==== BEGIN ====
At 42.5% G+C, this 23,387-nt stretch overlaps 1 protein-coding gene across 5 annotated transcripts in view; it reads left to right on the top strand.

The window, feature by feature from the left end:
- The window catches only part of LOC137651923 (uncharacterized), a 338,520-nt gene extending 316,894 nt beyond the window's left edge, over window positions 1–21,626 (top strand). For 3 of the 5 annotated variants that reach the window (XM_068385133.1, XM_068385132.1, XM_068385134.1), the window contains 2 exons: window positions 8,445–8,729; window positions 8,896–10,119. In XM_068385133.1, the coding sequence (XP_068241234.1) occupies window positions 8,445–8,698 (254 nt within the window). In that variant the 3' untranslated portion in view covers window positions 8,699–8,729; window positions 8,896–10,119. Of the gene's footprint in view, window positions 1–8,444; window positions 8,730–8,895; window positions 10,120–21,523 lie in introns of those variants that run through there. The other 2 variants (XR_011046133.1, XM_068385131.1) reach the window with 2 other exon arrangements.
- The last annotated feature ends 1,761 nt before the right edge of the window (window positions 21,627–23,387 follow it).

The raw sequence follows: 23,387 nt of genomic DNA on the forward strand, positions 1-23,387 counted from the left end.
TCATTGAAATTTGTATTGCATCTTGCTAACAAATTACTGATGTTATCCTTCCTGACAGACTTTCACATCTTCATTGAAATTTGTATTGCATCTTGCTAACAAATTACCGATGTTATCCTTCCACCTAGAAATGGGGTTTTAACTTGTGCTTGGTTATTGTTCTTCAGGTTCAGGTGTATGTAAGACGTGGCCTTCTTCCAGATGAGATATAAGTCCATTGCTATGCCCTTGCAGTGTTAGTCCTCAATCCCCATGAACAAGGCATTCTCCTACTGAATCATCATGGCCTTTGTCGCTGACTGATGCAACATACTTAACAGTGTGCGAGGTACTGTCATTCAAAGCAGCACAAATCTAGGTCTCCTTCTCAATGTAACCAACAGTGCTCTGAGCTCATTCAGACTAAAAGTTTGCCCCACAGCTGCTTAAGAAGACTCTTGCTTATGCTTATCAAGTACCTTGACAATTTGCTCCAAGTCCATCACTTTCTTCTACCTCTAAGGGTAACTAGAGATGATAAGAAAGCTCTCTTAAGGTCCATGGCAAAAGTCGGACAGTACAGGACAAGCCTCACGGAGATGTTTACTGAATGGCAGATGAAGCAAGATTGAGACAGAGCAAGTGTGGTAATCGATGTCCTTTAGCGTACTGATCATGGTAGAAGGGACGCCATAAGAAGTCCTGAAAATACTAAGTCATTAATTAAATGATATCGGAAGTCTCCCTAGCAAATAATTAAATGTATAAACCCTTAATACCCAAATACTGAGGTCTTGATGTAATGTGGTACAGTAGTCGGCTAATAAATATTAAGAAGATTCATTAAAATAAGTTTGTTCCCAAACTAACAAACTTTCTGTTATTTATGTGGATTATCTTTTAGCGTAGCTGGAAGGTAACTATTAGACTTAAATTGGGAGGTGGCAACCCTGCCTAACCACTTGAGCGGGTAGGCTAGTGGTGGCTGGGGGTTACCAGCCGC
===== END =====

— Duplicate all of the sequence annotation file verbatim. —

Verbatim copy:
At 42.5% G+C, this 23,387-nt stretch overlaps 1 protein-coding gene across 5 annotated transcripts in view; it reads left to right on the top strand.

The window, feature by feature from the left end:
- The window catches only part of LOC137651923 (uncharacterized), a 338,520-nt gene extending 316,894 nt beyond the window's left edge, over window positions 1–21,626 (top strand). For 3 of the 5 annotated variants that reach the window (XM_068385133.1, XM_068385132.1, XM_068385134.1), the window contains 2 exons: window positions 8,445–8,729; window positions 8,896–10,119. In XM_068385133.1, the coding sequence (XP_068241234.1) occupies window positions 8,445–8,698 (254 nt within the window). In that variant the 3' untranslated portion in view covers window positions 8,699–8,729; window positions 8,896–10,119. Of the gene's footprint in view, window positions 1–8,444; window positions 8,730–8,895; window positions 10,120–21,523 lie in introns of those variants that run through there. The other 2 variants (XR_011046133.1, XM_068385131.1) reach the window with 2 other exon arrangements.
- The last annotated feature ends 1,761 nt before the right edge of the window (window positions 21,627–23,387 follow it).

The raw sequence follows: 23,387 nt of genomic DNA on the forward strand, positions 1-23,387 counted from the left end.
TCATTGAAATTTGTATTGCATCTTGCTAACAAATTACTGATGTTATCCTTCCTGACAGACTTTCACATCTTCATTGAAATTTGTATTGCATCTTGCTAACAAATTACCGATGTTATCCTTCCACCTAGAAATGGGGTTTTAACTTGTGCTTGGTTATTGTTCTTCAGGTTCAGGTGTATGTAAGACGTGGCCTTCTTCCAGATGAGATATAAGTCCATTGCTATGCCCTTGCAGTGTTAGTCCTCAATCCCCATGAACAAGGCATTCTCCTACTGAATCATCATGGCCTTTGTCGCTGACTGATGCAACATACTTAACAGTGTGCGAGGTACTGTCATTCAAAGCAGCACAAATCTAGGTCTCCTTCTCAATGTAACCAACAGTGCTCTGAGCTCATTCAGACTAAAAGTTTGCCCCACAGCTGCTTAAGAAGACTCTTGCTTATGCTTATCAAGTACCTTGACAATTTGCTCCAAGTCCATCACTTTCTTCTACCTCTAAGGGTAACTAGAGATGATAAGAAAGCTCTCTTAAGGTCCATGGCAAAAGTCGGACAGTACAGGACAAGCCTCACGGAGATGTTTACTGAATGGCAGATGAAGCAAGATTGAGACAGAGCAAGTGTGGTAATCGATGTCCTTTAGCGTACTGATCATGGTAGAAGGGACGCCATAAGAAGTCCTGAAAATACTAAGTCATTAATTAAATGATATCGGAAGTCTCCCTAGCAAATAATTAAATGTATAAACCCTTAATACCCAAATACTGAGGTCTTGATGTAATGTGGTACAGTAGTCGGCTAATAAATATTAAGAAGATTCATTAAAATAAGTTTGTTCCCAAACTAACAAACTTTCTGTTATTTATGTGGATTATCTTTTAGCGTAGCTGGAAGGTAACTATTAGACTTAAATTGGGAGGTGGCAACCCTGCCTAACCACTTGAGCGGGTAGGCTAGTGGTGGCTGGGGGTTACCAGCCGC